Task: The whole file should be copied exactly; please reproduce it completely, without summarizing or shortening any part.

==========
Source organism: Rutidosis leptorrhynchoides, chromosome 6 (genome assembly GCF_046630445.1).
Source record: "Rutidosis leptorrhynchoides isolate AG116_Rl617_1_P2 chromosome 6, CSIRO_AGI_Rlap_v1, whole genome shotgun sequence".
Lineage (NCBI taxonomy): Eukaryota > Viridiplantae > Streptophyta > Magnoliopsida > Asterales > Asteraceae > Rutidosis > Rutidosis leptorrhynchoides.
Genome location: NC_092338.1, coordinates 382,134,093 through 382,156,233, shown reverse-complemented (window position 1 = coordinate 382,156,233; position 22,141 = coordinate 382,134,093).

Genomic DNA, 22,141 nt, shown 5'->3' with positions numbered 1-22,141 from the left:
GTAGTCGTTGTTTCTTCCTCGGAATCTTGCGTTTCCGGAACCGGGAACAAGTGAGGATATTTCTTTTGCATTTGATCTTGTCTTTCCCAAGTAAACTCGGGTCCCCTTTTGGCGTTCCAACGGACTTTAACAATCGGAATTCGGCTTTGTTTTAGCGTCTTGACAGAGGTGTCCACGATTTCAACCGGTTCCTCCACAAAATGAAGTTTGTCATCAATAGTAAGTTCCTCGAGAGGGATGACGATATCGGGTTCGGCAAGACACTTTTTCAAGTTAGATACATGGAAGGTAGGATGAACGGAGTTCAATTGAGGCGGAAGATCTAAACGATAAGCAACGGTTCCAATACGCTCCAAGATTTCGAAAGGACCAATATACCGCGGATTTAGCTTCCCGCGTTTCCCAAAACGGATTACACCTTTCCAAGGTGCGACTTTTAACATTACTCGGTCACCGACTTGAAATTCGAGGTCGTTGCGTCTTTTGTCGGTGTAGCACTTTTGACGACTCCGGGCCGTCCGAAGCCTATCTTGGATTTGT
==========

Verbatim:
Source organism: Rutidosis leptorrhynchoides, chromosome 6 (genome assembly GCF_046630445.1).
Source record: "Rutidosis leptorrhynchoides isolate AG116_Rl617_1_P2 chromosome 6, CSIRO_AGI_Rlap_v1, whole genome shotgun sequence".
Lineage (NCBI taxonomy): Eukaryota > Viridiplantae > Streptophyta > Magnoliopsida > Asterales > Asteraceae > Rutidosis > Rutidosis leptorrhynchoides.
Genome location: NC_092338.1, coordinates 382,134,093 through 382,156,233, shown reverse-complemented (window position 1 = coordinate 382,156,233; position 22,141 = coordinate 382,134,093).

Genomic DNA, 22,141 nt, shown 5'->3' with positions numbered 1-22,141 from the left:
GTAGTCGTTGTTTCTTCCTCGGAATCTTGCGTTTCCGGAACCGGGAACAAGTGAGGATATTTCTTTTGCATTTGATCTTGTCTTTCCCAAGTAAACTCGGGTCCCCTTTTGGCGTTCCAACGGACTTTAACAATCGGAATTCGGCTTTGTTTTAGCGTCTTGACAGAGGTGTCCACGATTTCAACCGGTTCCTCCACAAAATGAAGTTTGTCATCAATAGTAAGTTCCTCGAGAGGGATGACGATATCGGGTTCGGCAAGACACTTTTTCAAGTTAGATACATGGAAGGTAGGATGAACGGAGTTCAATTGAGGCGGAAGATCTAAACGATAAGCAACGGTTCCAATACGCTCCAAGATTTCGAAAGGACCAATATACCGCGGATTTAGCTTCCCGCGTTTCCCAAAACGGATTACACCTTTCCAAGGTGCGACTTTTAACATTACTCGGTCACCGACTTGAAATTCGAGGTCGTTGCGTCTTTTGTCGGTGTAGCACTTTTGACGACTCCGGGCCGTCCGAAGCCTATCTTGGATTTGT